NDT.net • July 2004 • Vol. 9 No.07

Variation of Thermal Diffusivity of PMA on Ultrasonication Period by Photoacoustic Phase Measurements

M.A.Jothi Rajan, FDP Research Scholar, School of Physics, Madurai Kamaraj University, Madurai-625 021, India
T.S. Vivekanandam, School of Chemistry, Madurai Kamaraj University, Madurai-625 021, India.
S.Umapathy, School of Physics, Madurai Kamaraj University, Madurai-625 021, India

Corresponding Author Contact:
Email: anjellojothi@yahoo.co.in


Polymethylacrylate (PMA) is synthesized by free radical addition polymerization in the presence of ultrasound of frequency 35MHz and intensity 100W/cm2 for various ultrasonication periods, at 58°C. Using Photoacoustic (PA) spectrometer available in our laboratory, depth profile analysis is made on the various PMA samples synthesized by measuring the amplitude and phase of the photoacoustic signal. From the amplitude the characteristic frequency of the sample is found out. Knowing the characteristic frequency the thermal diffusivity (a) of the sample is calculated from the phase of the photoacoustic signal. Thus the thermal diffusivity for all the samples (eleven) is found out. A graph is plotted between the thermal diffusivity and sonication period. The experimental result is compared with the available literature values and discussed.


Viscoelastic properties, optical properties and thermal properties of poly-methyl-metha-acrylate (PMMA) synthesized by conventional methods have been reported in literature [1-5]. Still a complete thermal study on polymethylacrylate(PMA) for thermal diffusivity is sparse. So, here we report our measurements on the thermal property in the view of the study on conducting polymers. The PA technique is the simplest NDT tool in studying the thermal diffusivity of the polymers. Also thermal effusivity measurements are possible with this technique.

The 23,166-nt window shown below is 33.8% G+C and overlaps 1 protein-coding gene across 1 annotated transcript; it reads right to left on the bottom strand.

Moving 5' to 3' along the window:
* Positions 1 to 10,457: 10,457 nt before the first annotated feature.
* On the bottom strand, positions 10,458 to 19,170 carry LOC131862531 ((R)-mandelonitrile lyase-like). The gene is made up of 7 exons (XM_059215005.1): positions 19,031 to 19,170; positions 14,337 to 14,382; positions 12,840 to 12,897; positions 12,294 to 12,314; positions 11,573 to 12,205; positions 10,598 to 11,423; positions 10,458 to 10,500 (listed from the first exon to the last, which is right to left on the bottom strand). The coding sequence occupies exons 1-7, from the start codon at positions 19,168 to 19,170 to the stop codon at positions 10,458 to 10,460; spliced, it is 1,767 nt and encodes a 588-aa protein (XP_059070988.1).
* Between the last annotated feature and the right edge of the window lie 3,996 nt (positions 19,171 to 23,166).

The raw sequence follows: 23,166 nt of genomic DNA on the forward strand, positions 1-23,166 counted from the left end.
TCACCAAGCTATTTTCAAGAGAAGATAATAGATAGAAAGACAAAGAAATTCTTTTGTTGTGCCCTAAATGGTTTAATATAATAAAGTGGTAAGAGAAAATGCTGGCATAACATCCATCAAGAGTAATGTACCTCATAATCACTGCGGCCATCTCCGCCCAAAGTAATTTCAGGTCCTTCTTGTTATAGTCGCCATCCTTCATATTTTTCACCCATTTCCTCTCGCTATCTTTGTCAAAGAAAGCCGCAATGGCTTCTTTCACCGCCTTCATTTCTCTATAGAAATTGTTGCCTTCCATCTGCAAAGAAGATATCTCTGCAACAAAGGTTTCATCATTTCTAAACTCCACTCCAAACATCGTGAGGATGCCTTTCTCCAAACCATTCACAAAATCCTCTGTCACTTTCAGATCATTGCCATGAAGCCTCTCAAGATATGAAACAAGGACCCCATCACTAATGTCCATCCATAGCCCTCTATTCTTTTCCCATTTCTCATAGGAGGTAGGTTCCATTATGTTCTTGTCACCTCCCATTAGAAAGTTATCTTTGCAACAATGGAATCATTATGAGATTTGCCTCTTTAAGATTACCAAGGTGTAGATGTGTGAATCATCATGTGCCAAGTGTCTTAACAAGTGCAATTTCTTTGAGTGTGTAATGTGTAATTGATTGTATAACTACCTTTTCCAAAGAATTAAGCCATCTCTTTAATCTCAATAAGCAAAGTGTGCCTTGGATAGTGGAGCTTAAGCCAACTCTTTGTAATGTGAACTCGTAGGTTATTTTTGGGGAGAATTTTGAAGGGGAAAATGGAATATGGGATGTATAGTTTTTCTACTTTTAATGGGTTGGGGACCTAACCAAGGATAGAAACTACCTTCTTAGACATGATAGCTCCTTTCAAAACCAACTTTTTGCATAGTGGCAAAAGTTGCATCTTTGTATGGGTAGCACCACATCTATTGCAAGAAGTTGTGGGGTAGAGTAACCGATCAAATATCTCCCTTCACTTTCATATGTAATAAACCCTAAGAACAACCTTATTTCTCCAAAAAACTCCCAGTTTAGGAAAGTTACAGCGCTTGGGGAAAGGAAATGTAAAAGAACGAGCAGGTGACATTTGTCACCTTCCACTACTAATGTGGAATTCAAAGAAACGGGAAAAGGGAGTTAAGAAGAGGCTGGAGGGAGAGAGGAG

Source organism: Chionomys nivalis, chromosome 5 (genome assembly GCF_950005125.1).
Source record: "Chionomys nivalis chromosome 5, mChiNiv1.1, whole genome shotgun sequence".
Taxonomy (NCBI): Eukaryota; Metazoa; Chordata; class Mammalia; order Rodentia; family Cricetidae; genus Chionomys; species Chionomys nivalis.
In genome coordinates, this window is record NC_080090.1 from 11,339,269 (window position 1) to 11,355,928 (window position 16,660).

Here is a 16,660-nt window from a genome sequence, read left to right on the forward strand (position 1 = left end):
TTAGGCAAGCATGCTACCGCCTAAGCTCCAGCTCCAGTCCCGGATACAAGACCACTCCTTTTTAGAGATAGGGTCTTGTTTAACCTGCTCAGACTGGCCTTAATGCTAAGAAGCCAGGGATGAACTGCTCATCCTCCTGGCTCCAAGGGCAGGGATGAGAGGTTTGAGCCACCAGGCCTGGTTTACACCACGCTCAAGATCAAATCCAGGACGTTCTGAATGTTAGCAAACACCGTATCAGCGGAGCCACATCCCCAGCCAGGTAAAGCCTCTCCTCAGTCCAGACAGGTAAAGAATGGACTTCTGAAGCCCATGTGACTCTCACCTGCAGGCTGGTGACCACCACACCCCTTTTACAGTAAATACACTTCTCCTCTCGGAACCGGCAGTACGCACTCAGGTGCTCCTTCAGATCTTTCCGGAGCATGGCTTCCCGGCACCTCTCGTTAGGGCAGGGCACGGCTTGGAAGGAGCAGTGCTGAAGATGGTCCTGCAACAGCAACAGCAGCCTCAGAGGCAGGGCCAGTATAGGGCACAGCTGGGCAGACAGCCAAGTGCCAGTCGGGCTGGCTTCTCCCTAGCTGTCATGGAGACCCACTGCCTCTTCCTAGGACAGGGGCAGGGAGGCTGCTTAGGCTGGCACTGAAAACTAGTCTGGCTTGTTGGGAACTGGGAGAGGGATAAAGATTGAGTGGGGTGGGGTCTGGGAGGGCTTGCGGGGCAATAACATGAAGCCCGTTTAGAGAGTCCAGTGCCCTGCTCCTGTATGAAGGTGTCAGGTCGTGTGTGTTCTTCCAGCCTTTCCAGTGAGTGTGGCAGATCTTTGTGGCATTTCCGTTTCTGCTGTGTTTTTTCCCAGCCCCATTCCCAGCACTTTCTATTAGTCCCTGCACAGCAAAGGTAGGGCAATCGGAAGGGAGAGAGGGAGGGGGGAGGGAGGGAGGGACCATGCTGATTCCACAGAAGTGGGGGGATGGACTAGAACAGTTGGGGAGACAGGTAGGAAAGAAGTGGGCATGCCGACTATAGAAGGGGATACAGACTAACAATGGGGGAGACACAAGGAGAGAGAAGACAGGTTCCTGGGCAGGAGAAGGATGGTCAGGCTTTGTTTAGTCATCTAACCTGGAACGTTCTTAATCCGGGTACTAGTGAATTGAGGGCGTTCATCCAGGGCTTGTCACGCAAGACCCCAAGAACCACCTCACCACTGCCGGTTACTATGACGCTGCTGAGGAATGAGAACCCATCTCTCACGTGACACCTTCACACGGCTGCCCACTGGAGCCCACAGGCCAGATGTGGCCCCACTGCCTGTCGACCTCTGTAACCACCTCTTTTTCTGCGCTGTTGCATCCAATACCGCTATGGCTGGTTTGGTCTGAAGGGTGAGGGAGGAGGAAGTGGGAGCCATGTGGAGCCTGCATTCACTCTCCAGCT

The thermal diffusivity of the polymer PMA synthesized by the monomer methylacrylate and potassium peroxodisulphate as initiator at different sonication periods at moderately high power is reported here.


Polymerization is carried out by keeping the experiment solution mixtures in a flat bottom glass test tube of capacity. 100ml. Immersed in a transonic digital ultrasonic water bath model (Elma T490DH). The ultrasonic water bath, which is a rectangular metallic tub filled with water to three-fourth of its total capacity gives out ultrasonic waves of fixed frequency 20KHz which can be varied for various powers starting from 20W/cm2 to 140W/cm2 in steps of 20W/cm2. a frequency of 20KHz and a power of 100 W/cm2 at a constant temperature of 58°C is employed throughout our experiment.

Methylacrylate solution of strength 0.33M is mixed with a solution of potassium peroxodisulphate of strength 0.005M in a clean flat bottom glass test tube with the total volume as 25ml. A solution of Methylacrylate 20ml and potassium peroxodisulphate 5ml is used throughout our studies. Ultrasound is passed for a period of 30 minutes continuously and stopped exactly at the end of the 30th minute. The reaction test tube is taken out from the ultrasonic bath and a fixed volume (75ml) of sulphuric acid of strength 2N is slowly and gently added to the reaction mixture and is allowed to settle down.

After an interval of 48 hours we get a thin solid layer of polymethylacrylate (PMA) settled at the bottom of the test tube. The remaining liquid mixture is poured out the thin layer of PMA is taken out gently from the test tube and placed over a filter paper, which absorbs all the liquid content and dries the thin layer of PMA. This thin layer is washed with distilled water and dried in atmosphere air conditions.